In Tewes v. North Ger. Lloyd S.S. Co. ( 186 N.Y. 151, 152) the contract was one between a passenger and a steamship company governing the transportation of baggage of the passenger and provided as follows:
"It is also agreed that neither the shipowner, nor the passage broker or agent, nor the ship, is in any way liable for loss of or injury to or delay in the delivery of luggage or personal effects of the passengers beyond the amount of fifty dollars, unless the value of the same in excess of that sum be declared at or before the issue of this contract, or at or before the delivery of said luggage to the ship, and freight at current rates for every kind of property is paid thereon."
In Gardiner v. N.Y.C. H.R.R.R. Co. ( 201 N.Y. 387, 388) the contract was one between a passenger and a railroad company governing the transportation of baggage on a fifty-trip family ticket which contained the following provision:
"Conditions. In consideration of the reduced fare at which this ticket is sold, the purchaser agrees that its use shall be subject to the following conditions: * * * 3. That this company's liability for baggage belonging to each passenger shall not exceed fifty dollars ($50)."
In the tariff published by the company there was a provision for rates on baggage in excess of the free allowance.
In principle we can see no distinction between this case and the Tewes and Gardiner cases. The contract in those cases provided for free transportation of baggage up to fifty dollars and for a charge beyond that sum. In this case the parties have agreed upon a valuation of the articles shipped for two purposes: (a) To determine the charge to be paid the carrier; (b) to measure the carrier's liability in case of loss. According to every rule of fair dealing both parties should be bound by the contract, unless the court is to interpose restrictions upon the right of shippers to contract. We are not disposed to make distinctions based upon the varying circumstances of different cases, unless they involve a difference of principle, but hold that a contract between carrier and shipper fixing the value of the goods shipped for the purpose of determining the rate of charge and the liability of the carrier in case of loss or damage concludes the shipper, though the loss or damage may be due to negligence. In so far as the Bermel case conflicts with that rule, it must be considered as overruled.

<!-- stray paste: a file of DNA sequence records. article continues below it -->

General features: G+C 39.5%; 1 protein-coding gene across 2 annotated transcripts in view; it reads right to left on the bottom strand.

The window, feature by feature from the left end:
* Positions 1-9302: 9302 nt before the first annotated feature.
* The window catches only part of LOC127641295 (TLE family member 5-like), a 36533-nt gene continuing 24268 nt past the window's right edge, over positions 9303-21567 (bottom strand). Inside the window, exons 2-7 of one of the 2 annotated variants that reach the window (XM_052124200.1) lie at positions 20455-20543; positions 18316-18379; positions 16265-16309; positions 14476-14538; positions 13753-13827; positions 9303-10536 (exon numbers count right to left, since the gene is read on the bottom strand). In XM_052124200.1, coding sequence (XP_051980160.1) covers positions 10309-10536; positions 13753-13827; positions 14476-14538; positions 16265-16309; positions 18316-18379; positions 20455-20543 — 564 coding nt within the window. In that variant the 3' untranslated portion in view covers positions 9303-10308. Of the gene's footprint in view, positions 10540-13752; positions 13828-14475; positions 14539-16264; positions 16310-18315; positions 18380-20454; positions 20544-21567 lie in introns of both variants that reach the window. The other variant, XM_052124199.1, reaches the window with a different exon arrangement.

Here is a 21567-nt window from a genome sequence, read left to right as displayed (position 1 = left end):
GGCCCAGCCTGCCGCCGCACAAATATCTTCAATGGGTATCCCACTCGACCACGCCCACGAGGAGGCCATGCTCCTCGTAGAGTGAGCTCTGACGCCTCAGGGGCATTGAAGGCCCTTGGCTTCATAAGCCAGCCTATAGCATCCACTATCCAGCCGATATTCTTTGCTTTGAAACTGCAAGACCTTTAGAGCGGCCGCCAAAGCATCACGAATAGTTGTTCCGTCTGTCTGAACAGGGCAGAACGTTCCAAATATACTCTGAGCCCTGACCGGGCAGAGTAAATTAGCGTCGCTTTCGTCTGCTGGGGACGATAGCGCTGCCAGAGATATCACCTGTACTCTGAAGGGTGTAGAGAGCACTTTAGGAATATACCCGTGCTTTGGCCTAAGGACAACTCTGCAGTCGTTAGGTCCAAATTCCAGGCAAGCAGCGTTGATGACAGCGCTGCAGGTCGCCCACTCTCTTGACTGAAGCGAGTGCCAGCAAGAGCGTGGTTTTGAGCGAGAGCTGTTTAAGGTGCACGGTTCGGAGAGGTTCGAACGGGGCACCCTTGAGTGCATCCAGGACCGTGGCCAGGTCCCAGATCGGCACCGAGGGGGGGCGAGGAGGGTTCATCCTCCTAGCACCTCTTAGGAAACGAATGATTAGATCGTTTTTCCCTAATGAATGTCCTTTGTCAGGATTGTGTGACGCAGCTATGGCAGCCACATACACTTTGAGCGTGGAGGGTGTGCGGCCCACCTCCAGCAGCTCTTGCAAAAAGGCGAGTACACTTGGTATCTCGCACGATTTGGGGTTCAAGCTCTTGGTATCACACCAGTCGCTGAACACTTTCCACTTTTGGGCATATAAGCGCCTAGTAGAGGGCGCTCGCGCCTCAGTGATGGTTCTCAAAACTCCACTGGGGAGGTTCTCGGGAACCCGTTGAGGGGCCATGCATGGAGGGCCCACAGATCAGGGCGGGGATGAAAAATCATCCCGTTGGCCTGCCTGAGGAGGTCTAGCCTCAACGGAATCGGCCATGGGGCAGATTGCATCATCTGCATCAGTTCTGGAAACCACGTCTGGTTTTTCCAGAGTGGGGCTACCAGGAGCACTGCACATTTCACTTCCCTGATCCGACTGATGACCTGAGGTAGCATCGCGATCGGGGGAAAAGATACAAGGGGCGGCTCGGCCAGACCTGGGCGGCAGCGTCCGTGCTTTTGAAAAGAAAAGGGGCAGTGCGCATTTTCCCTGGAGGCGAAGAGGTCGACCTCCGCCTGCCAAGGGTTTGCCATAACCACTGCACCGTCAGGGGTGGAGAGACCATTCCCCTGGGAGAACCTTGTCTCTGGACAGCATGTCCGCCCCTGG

The judgment of the Trial Term and of the Appellate Division should be reversed and a new trial granted, with costs to abide the event.
WILLARD BARTLETT, Ch. J., WERNER, HISCOCK, CHASE, COLLIN and HOGAN, JJ., concur.
Judgment reversed, etc.